14.For 2nd square knot in this round we are going to get a little fancy. We are going to make some extra decorative loops (or as I like to think of them, ears!) To create them all you need to do is leave a 1cm (a little fingers width)  gap between this knot and the previous. Then slide it up so the knots sit next to each other, creating the “ears”.

15. Pull on the ears to tighten.

16. Then make one final square knot as normal. Make sure this last knot is tight.

17. Repeat steps 13 – 16 all the way around your snowflake.

Macrame Snowflake DIY Christmas tutorial by Make and Fable

18. Trim your cords to 4/5cm, leaving two holding cords long to create a hanging loop.

19. Use a comb to create fringed ends, starting at the tips and working inwards. Then use sharp scissors to trim the fringe to length, creating either a neat point or leaving even.

If you have gone for the pointed option, to keep them neat, I found using a 1:1 mix of water and pva or fabric glue painted on the fringe did the trick.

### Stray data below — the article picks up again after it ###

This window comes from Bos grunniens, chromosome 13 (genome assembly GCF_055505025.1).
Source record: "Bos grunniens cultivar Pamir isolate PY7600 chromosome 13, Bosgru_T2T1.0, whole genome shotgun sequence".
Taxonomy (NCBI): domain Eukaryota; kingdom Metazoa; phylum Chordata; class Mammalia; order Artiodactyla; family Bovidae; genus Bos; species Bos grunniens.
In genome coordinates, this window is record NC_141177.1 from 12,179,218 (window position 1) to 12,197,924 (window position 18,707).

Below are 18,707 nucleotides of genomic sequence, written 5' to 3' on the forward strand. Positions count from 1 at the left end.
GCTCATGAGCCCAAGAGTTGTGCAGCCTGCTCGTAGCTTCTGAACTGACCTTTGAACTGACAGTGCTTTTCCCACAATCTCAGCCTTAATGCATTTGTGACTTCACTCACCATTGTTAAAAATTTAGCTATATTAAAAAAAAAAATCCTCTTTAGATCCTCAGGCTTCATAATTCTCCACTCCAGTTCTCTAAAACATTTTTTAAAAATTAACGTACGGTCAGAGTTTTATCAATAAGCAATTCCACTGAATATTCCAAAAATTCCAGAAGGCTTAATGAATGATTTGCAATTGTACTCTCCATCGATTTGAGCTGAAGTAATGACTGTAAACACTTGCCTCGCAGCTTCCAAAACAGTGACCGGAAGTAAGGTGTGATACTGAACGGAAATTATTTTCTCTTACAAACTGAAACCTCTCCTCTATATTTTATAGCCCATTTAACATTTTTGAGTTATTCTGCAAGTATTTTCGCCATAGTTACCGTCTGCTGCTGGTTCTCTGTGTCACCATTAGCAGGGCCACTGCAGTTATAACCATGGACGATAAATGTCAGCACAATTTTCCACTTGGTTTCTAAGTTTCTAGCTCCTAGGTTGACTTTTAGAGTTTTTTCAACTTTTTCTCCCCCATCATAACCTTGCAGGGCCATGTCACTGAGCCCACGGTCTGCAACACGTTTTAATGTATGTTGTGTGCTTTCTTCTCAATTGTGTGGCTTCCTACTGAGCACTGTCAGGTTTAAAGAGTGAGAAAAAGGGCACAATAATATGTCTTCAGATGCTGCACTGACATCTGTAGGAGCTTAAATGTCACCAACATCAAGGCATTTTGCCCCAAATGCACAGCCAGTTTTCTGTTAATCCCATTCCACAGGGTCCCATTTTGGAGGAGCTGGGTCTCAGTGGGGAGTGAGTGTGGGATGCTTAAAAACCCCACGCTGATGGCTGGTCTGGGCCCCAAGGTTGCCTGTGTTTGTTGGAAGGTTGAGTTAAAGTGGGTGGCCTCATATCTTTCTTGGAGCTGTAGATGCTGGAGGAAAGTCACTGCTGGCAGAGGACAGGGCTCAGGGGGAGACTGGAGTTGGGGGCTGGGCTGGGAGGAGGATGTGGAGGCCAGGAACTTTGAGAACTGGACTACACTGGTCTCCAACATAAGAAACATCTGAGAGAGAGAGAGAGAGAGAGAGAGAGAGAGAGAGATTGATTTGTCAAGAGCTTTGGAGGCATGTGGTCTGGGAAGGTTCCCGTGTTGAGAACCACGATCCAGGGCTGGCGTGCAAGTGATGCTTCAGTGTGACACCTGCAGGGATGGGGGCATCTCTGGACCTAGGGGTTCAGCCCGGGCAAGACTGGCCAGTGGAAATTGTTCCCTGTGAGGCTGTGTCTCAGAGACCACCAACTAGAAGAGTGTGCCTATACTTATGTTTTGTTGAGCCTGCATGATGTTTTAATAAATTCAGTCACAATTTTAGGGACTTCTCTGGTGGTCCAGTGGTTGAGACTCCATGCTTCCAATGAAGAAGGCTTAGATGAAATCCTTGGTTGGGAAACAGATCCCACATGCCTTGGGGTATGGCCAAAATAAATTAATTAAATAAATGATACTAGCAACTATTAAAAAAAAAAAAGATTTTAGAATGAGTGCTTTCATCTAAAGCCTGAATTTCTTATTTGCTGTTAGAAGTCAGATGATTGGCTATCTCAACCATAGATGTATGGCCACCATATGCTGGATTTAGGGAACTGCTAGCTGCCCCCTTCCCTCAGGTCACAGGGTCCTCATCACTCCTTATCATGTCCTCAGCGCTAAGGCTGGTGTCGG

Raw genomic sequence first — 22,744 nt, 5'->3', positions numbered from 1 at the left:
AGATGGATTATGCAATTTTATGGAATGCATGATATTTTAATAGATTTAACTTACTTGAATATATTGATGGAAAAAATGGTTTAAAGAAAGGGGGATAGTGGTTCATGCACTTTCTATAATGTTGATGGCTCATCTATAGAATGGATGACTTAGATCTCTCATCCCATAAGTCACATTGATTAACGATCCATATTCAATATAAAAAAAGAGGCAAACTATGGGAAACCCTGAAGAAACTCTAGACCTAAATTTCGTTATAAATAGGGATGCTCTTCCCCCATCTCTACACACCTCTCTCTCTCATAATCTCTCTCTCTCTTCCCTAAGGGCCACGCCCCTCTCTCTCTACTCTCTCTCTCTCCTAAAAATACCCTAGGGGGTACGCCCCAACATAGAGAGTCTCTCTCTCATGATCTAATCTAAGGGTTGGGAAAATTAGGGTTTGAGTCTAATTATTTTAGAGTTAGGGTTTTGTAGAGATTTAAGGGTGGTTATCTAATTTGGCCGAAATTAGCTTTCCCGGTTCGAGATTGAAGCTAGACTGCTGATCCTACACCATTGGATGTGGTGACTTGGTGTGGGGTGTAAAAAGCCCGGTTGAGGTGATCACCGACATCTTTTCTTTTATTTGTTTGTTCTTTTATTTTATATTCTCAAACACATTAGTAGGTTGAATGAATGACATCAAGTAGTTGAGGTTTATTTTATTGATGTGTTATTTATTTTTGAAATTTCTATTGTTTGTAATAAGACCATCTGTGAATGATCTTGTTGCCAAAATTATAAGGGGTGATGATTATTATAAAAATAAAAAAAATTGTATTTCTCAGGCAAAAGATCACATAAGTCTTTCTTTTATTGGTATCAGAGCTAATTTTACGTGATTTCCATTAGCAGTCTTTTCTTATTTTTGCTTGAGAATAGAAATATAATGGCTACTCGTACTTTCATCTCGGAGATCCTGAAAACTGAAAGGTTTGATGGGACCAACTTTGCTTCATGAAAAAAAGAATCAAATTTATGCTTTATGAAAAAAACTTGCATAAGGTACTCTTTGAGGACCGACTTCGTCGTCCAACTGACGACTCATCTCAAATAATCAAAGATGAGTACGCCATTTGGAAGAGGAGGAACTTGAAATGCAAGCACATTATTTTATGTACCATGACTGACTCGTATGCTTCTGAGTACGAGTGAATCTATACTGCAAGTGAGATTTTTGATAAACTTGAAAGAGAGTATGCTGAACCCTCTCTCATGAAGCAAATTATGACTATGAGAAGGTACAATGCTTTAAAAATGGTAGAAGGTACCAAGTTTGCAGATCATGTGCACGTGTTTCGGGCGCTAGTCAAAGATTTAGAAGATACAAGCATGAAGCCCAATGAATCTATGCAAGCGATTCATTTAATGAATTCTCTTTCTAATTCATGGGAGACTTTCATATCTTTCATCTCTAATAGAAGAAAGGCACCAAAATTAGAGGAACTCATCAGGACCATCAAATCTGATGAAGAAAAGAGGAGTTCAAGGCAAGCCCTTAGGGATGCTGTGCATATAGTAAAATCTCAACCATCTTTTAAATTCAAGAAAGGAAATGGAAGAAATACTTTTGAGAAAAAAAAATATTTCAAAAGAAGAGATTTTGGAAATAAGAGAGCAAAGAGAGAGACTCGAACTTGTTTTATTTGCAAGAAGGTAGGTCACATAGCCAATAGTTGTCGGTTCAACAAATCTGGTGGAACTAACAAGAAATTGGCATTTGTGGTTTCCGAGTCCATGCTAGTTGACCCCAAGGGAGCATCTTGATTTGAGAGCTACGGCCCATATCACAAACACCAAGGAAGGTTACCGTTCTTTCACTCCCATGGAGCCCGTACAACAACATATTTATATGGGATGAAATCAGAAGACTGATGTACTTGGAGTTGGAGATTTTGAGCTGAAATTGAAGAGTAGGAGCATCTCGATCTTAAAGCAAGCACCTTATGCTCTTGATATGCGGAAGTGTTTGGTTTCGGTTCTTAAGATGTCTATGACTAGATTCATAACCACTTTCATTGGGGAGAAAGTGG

Macrame snowflakes, DIY tutorial by Make and Fable

I also had a go at making some mini macrame snowflakes using come gorgeous metallic thread! They look so pretty but, blimey this thread is a nightmare to work with. Stick to the chunky stuff unless you are feeling adventurous!

Large and mini macrame snowflakes, DIY tutorial by Make and Fable

Please share this Macrame Snowflake DIY tutorial if you enjoyed it, and if you have any questions, leave a comment below or come and find me on Instagram ! 

If this has given you a taste for macrame and you would like to learn more, my brand new ebook Modern Macrame, Jewellery and Accessories will be out in the new year. In the mean time,  Sign up to my monthly ‘Making, Creating and Little Adventures’ email! and you will get a copy of my Getting Started with Making Jewellery eBook! Happy Making!

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Wire Spider Web Necklace DIY

Wire Spider Web Necklace DIY

Whilst I am not the biggest fan of actual spiders, I have to admit that their webs are beautiful, especially when they hang from plants and are decorated with tiny drops of dew! Add this to my campaign to make Halloween crafts that are pretty rather than garish and we have a delicate wire spider web necklace DIY, complete with beaded dew!